The noted conservative and former Solicitor General for George W. Bush has powerfully defended gay marriage as a constitutional right.
by Charlie Leck
One of my readers (and a follower) alerted me to the Ted Olson interview with Chris Wallace on Fox News. Olson is a noted and respected conservative and his strong statement is going to have some impact. A Californian, Olson is working to defend the California Supreme Court ruling that Prop VIII, which denies the right for gays to marry, is unconstitutional. Their intention is to make sure the U.S. Supreme Court upholds the ruling that struck down California’s law. Olson is a graduate of the University of the Pacific and UC Berkeley School of Law. It was Olson who successfully argued the case of Bush v. Gore before the U.S. Supreme Court, which ended the recount of Florida ballots in the 2000 presidential election. Here’s a Wikipedia account of Olson’s accomplishments and stature within the conservative movement.
You should really listen to Olson's amazingly convincing and compelling arguments in this FOX interview. His strong voice may turn the tide on this issue among some conservatives. If you go to this web site, you’ll also have the opportunity to send your thanks to Olson and the American Foundation for Equal Rights for this strong statement [watch the Ted Olson interview].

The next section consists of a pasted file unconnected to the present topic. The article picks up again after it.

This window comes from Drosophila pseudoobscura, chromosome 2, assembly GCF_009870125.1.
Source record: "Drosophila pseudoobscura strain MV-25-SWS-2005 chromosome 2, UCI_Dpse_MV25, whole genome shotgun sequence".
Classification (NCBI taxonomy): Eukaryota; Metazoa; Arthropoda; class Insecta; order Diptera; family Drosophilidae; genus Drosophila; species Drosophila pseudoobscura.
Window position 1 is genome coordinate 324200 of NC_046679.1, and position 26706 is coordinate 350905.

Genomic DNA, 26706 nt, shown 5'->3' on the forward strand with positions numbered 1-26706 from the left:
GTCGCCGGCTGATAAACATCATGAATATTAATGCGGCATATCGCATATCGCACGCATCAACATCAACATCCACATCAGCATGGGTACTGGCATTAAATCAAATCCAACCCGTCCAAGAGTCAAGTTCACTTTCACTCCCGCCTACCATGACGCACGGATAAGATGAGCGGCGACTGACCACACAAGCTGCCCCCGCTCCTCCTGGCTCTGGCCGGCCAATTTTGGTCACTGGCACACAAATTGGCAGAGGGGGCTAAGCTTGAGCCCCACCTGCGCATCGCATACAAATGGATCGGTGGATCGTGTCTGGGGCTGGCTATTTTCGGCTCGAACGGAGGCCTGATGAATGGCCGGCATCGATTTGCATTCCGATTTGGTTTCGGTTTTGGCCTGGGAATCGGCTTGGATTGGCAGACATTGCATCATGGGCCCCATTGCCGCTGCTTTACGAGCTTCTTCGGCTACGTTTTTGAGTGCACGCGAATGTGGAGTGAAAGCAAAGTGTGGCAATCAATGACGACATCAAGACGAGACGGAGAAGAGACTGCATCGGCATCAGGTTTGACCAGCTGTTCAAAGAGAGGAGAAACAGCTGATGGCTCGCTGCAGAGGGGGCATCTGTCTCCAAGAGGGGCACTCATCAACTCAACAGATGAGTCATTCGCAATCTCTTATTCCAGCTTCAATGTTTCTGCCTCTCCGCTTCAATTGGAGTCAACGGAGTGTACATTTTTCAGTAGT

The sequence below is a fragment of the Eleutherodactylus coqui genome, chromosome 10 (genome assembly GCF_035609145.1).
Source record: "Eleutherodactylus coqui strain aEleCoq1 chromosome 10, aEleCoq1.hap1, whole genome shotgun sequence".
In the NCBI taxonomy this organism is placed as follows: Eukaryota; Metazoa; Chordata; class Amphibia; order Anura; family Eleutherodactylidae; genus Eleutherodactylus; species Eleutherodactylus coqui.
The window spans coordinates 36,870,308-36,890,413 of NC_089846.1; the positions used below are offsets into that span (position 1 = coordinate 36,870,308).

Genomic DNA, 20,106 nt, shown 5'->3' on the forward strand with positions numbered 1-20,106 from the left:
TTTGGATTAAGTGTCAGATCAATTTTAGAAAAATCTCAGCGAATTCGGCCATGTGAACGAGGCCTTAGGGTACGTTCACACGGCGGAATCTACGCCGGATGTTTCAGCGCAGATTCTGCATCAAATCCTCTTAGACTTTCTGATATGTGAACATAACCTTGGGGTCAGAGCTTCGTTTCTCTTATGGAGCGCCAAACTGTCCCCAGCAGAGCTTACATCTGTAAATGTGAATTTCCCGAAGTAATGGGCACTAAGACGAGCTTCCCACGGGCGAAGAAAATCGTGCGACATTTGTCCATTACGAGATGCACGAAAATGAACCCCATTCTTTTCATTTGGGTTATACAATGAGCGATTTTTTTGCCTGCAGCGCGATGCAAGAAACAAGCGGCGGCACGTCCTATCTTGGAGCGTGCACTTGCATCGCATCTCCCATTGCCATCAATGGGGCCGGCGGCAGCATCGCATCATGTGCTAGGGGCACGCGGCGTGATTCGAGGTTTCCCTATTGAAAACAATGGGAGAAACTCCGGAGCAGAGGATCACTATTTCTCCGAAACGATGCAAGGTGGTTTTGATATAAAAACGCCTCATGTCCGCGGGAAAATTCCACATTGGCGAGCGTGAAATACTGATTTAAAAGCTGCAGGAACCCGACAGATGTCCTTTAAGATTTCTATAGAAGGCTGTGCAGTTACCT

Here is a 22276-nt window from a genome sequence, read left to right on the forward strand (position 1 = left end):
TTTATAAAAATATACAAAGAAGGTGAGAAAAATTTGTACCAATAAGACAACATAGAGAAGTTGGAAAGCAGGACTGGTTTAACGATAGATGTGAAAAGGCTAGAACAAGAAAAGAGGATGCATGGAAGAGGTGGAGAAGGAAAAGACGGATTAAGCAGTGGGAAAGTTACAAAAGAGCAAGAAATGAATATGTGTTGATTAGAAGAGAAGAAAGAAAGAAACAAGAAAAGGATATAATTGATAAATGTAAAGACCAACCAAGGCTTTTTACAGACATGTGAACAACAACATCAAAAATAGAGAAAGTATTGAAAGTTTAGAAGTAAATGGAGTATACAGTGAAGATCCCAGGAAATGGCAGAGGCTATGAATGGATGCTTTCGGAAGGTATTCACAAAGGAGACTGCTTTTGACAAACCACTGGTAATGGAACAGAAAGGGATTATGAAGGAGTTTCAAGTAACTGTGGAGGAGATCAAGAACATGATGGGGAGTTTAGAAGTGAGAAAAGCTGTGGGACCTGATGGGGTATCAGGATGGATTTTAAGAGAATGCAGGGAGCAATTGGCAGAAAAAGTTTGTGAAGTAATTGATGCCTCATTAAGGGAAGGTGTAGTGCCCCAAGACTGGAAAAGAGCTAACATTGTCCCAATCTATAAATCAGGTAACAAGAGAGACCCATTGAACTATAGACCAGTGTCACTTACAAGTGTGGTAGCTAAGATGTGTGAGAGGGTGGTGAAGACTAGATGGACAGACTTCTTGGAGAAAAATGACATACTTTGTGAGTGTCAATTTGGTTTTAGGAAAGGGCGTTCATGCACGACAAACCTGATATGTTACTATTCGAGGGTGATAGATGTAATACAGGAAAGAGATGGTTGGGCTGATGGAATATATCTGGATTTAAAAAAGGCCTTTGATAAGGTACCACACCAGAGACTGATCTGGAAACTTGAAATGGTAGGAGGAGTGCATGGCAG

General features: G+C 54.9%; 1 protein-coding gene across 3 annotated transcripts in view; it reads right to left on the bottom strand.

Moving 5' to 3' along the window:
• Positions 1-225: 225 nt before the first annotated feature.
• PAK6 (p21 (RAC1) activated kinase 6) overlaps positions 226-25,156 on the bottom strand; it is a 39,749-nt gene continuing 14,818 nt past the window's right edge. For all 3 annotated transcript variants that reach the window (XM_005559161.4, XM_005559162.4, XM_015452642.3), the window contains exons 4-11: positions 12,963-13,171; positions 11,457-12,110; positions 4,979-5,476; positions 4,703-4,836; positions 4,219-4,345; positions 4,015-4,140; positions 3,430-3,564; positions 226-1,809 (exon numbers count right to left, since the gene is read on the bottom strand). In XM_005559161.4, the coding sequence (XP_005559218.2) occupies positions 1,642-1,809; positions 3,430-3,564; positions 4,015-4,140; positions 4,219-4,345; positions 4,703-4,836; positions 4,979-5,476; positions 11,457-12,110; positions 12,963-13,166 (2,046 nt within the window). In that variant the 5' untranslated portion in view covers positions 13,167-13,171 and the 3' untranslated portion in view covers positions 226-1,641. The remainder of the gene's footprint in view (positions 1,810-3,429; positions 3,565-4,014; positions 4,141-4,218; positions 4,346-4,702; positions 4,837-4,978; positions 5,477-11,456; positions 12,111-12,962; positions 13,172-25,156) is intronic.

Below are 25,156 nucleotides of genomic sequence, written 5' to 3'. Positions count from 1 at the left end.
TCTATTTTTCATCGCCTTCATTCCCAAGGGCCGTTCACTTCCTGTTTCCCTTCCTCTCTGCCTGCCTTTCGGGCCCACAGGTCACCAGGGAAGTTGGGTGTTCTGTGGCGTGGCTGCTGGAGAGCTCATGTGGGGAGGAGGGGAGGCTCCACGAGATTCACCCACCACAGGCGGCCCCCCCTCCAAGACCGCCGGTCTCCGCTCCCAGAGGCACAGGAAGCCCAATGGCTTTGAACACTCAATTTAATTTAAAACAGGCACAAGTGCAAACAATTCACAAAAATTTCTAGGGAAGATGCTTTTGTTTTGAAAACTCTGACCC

Courage Campaign Equality has posted 4 remarkable videos that testify to the importance of marriage among gays and lesbians. I was especially touched by the one narrated by Barry Wally about his daughter's marriage vows and how much that meant to him. Those of you sitting on the fence on this issue of gay marriage may very well be swayed by Ted Olson's interview and these touching videos.
Friday, 13 August 2010 (10:40 A.M. CDT)
Some added background
It was on 4 August that Judge Vaughn Walker ruled that the Proposition 8, a voter initiative that prohibited marriages other than between a man and a woman, was unconstitutional. He said that it violated the equal protection and due process rights of gay and lesbian couples who wanted to marry. In his ruling, the judge ordered the state to stop complying with and enforcing the ban on gay marriage.
Now the judge has set 18 August as the date the state would begin marrying gays who properly apply for such marriages. That delay was to give time for properly certified officials to appeal his ruling.
Both Governor Schwarzenegger and Attorney General Jerry Brown have announced they will not appeal the ruling and will not seek a stay of the ruling. It appears that private citizens will not be able to file an appeal unless they can show that they would in someway be harmed by the ruling.
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